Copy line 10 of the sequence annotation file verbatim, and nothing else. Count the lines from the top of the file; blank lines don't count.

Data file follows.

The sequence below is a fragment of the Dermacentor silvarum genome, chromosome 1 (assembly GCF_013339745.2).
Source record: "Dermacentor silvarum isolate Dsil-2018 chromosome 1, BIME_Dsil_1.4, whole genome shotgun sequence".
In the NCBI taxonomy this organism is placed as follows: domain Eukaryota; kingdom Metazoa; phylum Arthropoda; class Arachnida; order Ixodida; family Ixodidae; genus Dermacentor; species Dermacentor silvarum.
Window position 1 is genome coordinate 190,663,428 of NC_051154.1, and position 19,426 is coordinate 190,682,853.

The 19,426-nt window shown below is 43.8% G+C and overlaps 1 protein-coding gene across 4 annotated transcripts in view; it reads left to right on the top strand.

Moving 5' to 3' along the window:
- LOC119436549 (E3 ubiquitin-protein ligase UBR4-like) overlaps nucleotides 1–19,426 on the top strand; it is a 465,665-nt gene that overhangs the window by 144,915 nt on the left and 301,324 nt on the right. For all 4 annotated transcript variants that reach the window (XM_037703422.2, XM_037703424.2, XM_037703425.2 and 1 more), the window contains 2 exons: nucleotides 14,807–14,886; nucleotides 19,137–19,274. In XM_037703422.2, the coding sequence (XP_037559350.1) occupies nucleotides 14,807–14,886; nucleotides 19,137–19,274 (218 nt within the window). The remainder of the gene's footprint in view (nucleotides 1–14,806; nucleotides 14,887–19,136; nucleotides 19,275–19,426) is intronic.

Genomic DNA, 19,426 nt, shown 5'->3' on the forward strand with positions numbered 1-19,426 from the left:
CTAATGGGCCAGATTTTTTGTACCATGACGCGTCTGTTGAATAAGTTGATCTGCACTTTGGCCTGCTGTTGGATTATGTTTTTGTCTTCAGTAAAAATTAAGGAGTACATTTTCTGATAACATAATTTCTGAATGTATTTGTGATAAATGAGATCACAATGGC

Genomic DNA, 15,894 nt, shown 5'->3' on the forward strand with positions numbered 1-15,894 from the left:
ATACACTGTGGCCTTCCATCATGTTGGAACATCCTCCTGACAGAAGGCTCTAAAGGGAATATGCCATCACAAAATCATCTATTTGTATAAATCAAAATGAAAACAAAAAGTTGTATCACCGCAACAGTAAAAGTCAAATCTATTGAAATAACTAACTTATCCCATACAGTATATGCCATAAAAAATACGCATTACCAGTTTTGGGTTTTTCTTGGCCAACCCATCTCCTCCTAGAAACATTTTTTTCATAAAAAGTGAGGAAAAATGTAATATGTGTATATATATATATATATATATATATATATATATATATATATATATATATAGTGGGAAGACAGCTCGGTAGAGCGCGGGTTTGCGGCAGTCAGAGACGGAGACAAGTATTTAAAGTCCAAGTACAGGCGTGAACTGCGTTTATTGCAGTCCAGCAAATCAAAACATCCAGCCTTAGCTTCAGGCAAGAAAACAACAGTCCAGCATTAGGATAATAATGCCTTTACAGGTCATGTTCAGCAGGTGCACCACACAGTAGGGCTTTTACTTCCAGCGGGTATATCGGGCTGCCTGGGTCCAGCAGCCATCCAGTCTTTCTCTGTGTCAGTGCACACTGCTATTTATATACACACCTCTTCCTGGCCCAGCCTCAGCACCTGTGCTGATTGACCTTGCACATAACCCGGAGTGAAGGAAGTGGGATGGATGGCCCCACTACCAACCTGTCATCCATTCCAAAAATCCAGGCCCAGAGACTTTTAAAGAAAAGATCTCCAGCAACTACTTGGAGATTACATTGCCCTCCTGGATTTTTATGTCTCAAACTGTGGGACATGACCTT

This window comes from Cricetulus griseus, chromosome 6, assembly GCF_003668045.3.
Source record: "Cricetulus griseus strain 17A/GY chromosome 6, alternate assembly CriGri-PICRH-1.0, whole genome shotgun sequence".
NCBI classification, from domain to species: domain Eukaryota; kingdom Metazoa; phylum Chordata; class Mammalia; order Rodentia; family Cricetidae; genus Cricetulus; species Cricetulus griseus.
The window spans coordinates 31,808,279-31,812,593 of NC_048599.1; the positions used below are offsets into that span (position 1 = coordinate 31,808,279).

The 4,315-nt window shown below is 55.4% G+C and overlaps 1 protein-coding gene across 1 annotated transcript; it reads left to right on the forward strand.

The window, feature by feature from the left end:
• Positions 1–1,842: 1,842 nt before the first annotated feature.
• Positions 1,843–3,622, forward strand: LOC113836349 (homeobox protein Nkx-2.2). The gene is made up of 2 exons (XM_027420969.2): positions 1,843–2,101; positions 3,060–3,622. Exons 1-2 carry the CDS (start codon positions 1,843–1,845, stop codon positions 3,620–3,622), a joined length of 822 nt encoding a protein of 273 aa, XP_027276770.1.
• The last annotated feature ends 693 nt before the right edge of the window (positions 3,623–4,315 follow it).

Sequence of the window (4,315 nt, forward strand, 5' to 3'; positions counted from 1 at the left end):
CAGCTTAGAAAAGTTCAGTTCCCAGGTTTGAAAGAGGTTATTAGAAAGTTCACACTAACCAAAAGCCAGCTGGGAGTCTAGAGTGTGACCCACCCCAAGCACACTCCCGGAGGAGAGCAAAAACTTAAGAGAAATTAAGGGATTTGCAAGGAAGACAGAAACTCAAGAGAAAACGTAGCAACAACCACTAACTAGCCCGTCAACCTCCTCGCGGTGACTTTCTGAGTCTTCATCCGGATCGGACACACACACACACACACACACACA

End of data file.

Genomic DNA, 15,894 nt, shown 5'->3' on the forward strand with positions numbered 1-15,894 from the left: